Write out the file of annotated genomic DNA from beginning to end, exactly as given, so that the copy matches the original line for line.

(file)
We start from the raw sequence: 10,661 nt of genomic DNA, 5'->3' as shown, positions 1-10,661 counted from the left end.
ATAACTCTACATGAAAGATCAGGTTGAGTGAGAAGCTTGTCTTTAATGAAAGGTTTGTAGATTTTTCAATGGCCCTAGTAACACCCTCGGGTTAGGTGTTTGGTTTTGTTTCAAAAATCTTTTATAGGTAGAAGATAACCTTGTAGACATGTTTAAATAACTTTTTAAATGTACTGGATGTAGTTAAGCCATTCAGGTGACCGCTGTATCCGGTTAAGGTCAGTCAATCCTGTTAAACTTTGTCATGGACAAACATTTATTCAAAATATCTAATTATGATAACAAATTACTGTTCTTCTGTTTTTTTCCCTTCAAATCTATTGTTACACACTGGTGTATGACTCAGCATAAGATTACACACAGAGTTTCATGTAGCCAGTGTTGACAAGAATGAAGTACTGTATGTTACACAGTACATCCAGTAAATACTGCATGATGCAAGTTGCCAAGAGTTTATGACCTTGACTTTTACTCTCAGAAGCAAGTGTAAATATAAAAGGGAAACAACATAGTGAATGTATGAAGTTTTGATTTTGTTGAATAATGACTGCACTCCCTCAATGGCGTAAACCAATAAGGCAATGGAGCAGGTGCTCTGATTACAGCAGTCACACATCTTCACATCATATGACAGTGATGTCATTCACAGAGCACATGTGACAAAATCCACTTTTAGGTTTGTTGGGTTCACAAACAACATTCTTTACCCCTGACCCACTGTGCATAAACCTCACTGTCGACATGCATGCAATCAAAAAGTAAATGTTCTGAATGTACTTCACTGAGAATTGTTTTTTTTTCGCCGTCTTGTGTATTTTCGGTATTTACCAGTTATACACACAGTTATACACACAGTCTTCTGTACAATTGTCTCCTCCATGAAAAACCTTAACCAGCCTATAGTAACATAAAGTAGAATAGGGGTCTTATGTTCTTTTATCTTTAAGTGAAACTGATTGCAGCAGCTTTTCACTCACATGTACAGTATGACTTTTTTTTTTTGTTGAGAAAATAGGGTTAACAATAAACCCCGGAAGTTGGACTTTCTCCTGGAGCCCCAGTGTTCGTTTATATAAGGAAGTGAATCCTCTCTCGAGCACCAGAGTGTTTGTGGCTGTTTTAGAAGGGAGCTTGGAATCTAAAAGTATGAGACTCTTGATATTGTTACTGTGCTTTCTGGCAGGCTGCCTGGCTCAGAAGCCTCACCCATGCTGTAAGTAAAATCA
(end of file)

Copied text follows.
We start from the raw sequence: 10,661 nt of genomic DNA, 5'->3' as shown, positions 1-10,661 counted from the left end.
ATAACTCTACATGAAAGATCAGGTTGAGTGAGAAGCTTGTCTTTAATGAAAGGTTTGTAGATTTTTCAATGGCCCTAGTAACACCCTCGGGTTAGGTGTTTGGTTTTGTTTCAAAAATCTTTTATAGGTAGAAGATAACCTTGTAGACATGTTTAAATAACTTTTTAAATGTACTGGATGTAGTTAAGCCATTCAGGTGACCGCTGTATCCGGTTAAGGTCAGTCAATCCTGTTAAACTTTGTCATGGACAAACATTTATTCAAAATATCTAATTATGATAACAAATTACTGTTCTTCTGTTTTTTTCCCTTCAAATCTATTGTTACACACTGGTGTATGACTCAGCATAAGATTACACACAGAGTTTCATGTAGCCAGTGTTGACAAGAATGAAGTACTGTATGTTACACAGTACATCCAGTAAATACTGCATGATGCAAGTTGCCAAGAGTTTATGACCTTGACTTTTACTCTCAGAAGCAAGTGTAAATATAAAAGGGAAACAACATAGTGAATGTATGAAGTTTTGATTTTGTTGAATAATGACTGCACTCCCTCAATGGCGTAAACCAATAAGGCAATGGAGCAGGTGCTCTGATTACAGCAGTCACACATCTTCACATCATATGACAGTGATGTCATTCACAGAGCACATGTGACAAAATCCACTTTTAGGTTTGTTGGGTTCACAAACAACATTCTTTACCCCTGACCCACTGTGCATAAACCTCACTGTCGACATGCATGCAATCAAAAAGTAAATGTTCTGAATGTACTTCACTGAGAATTGTTTTTTTTTCGCCGTCTTGTGTATTTTCGGTATTTACCAGTTATACACACAGTTATACACACAGTCTTCTGTACAATTGTCTCCTCCATGAAAAACCTTAACCAGCCTATAGTAACATAAAGTAGAATAGGGGTCTTATGTTCTTTTATCTTTAAGTGAAACTGATTGCAGCAGCTTTTCACTCACATGTACAGTATGACTTTTTTTTTTTGTTGAGAAAATAGGGTTAACAATAAACCCCGGAAGTTGGACTTTCTCCTGGAGCCCCAGTGTTCGTTTATATAAGGAAGTGAATCCTCTCTCGAGCACCAGAGTGTTTGTGGCTGTTTTAGAAGGGAGCTTGGAATCTAAAAGTATGAGACTCTTGATATTGTTACTGTGCTTTCTGGCAGGCTGCCTGGCTCAGAAGCCTCACCCATGCTGTAAGTAAAATCA